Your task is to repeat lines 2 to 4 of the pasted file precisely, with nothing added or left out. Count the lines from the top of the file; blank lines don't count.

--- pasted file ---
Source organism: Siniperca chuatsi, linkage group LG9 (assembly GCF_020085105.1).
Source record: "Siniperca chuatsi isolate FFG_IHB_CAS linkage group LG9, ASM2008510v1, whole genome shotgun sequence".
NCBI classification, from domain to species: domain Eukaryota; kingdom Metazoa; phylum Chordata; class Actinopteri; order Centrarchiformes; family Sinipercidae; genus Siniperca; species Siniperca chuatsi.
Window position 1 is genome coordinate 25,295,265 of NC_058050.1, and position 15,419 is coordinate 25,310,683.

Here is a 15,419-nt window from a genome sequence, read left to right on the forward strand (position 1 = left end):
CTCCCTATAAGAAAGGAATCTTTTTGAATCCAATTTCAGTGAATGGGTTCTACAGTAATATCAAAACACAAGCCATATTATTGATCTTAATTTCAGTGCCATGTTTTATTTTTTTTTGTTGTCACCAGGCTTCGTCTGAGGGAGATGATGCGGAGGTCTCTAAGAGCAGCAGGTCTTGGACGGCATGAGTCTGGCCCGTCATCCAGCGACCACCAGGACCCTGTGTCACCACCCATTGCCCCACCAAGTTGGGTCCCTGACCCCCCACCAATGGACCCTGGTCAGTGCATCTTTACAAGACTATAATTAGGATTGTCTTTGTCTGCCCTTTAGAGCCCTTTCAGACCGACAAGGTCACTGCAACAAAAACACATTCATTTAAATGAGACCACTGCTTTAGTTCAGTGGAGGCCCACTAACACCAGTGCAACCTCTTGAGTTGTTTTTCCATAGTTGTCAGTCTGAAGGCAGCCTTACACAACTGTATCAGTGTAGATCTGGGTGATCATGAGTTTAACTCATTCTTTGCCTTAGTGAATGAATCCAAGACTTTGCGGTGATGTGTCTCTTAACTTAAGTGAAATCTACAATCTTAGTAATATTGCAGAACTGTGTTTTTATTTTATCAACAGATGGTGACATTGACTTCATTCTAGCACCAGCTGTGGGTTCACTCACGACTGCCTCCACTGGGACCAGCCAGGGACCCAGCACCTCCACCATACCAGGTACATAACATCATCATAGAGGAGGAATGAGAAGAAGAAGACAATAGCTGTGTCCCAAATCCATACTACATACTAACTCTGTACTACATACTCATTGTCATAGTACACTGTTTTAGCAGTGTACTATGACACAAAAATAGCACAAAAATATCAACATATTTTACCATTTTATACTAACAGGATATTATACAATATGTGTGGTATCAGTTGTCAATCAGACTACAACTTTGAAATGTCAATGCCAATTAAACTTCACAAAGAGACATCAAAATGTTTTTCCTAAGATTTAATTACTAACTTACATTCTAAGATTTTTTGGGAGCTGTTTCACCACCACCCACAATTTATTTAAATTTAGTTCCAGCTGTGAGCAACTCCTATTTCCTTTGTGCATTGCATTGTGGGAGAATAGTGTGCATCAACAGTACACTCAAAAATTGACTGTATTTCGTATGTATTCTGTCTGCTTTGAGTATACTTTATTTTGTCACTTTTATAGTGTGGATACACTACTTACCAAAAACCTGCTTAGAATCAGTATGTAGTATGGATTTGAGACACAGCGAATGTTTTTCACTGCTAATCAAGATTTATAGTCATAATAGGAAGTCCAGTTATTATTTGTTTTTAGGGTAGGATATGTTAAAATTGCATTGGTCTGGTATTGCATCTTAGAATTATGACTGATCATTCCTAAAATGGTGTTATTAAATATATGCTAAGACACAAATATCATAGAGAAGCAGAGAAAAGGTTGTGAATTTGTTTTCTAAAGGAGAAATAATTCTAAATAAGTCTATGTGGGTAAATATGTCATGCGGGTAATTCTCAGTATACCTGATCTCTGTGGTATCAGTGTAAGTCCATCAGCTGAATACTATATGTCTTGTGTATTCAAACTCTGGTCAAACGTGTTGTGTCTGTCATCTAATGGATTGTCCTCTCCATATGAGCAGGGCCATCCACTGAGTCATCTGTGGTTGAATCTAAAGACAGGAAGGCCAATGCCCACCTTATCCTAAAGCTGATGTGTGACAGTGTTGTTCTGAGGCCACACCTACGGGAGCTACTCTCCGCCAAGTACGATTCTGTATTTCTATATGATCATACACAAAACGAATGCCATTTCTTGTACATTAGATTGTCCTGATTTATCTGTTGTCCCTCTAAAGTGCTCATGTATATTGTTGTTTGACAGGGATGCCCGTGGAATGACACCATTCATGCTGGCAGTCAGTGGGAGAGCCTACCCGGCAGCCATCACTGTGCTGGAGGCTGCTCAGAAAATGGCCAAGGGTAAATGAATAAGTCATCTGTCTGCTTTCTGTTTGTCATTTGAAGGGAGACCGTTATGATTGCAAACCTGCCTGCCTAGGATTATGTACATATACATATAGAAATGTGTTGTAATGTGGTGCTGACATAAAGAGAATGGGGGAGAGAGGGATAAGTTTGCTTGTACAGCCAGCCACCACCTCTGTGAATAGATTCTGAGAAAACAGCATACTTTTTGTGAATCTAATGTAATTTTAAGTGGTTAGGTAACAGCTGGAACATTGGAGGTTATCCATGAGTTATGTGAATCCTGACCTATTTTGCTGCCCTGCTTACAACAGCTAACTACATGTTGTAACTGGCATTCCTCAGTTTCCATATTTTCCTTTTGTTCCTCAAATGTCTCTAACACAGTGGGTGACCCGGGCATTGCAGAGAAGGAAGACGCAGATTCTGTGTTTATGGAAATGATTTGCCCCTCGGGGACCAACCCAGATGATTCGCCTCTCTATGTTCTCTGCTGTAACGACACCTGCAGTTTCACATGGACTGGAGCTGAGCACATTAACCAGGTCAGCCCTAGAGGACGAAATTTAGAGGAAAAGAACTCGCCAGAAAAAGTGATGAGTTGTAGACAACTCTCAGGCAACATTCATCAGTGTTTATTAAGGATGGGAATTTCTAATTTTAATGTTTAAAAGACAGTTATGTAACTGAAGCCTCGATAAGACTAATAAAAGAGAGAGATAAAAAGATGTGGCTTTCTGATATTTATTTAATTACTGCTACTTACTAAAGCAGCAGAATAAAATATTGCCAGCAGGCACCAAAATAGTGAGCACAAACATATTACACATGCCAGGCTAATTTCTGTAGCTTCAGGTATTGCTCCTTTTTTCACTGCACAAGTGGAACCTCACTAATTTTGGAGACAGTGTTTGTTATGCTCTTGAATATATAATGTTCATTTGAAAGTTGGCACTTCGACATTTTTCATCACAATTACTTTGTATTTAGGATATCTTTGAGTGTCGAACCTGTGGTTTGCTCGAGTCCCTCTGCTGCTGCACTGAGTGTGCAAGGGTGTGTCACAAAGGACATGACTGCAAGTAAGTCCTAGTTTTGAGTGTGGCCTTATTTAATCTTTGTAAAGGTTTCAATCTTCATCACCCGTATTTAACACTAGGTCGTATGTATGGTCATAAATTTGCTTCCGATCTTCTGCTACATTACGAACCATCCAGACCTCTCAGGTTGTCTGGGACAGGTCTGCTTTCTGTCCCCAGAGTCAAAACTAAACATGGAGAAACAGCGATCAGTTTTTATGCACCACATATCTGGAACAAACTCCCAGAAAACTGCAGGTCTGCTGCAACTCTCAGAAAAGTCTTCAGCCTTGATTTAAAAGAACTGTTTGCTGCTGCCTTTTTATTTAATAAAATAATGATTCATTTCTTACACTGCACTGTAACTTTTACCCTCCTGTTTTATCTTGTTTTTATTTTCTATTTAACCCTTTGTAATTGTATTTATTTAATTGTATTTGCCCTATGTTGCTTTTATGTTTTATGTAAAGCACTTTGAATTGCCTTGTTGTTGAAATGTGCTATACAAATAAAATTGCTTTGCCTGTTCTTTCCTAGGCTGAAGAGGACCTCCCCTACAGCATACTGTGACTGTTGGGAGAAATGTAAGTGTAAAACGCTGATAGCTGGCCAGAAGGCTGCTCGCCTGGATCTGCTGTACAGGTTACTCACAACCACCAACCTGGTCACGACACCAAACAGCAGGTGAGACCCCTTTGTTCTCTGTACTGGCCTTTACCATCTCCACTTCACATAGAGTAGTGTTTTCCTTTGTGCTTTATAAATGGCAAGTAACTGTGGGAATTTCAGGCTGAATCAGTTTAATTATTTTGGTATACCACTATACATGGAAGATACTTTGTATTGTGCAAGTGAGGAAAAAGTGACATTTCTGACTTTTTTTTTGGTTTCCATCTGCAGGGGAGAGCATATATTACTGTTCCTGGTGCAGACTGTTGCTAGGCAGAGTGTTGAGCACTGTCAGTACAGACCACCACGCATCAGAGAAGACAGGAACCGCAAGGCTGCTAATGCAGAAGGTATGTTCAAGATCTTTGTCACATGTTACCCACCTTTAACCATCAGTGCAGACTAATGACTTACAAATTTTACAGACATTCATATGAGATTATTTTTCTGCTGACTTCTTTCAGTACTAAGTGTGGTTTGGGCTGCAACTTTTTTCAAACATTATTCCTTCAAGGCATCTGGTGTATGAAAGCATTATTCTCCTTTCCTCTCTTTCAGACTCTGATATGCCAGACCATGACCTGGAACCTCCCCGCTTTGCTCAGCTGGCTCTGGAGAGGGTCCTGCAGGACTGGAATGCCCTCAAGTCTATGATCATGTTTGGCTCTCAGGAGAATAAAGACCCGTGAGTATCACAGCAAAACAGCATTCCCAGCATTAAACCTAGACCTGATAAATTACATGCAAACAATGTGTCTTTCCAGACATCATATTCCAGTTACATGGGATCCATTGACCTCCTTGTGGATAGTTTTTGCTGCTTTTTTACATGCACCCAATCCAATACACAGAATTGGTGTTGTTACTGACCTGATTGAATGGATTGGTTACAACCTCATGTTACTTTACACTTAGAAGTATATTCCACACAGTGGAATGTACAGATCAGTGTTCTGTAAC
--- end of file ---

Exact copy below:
Source record: "Siniperca chuatsi isolate FFG_IHB_CAS linkage group LG9, ASM2008510v1, whole genome shotgun sequence".
NCBI classification, from domain to species: domain Eukaryota; kingdom Metazoa; phylum Chordata; class Actinopteri; order Centrarchiformes; family Sinipercidae; genus Siniperca; species Siniperca chuatsi.
Window position 1 is genome coordinate 25,295,265 of NC_058050.1, and position 15,419 is coordinate 25,310,683.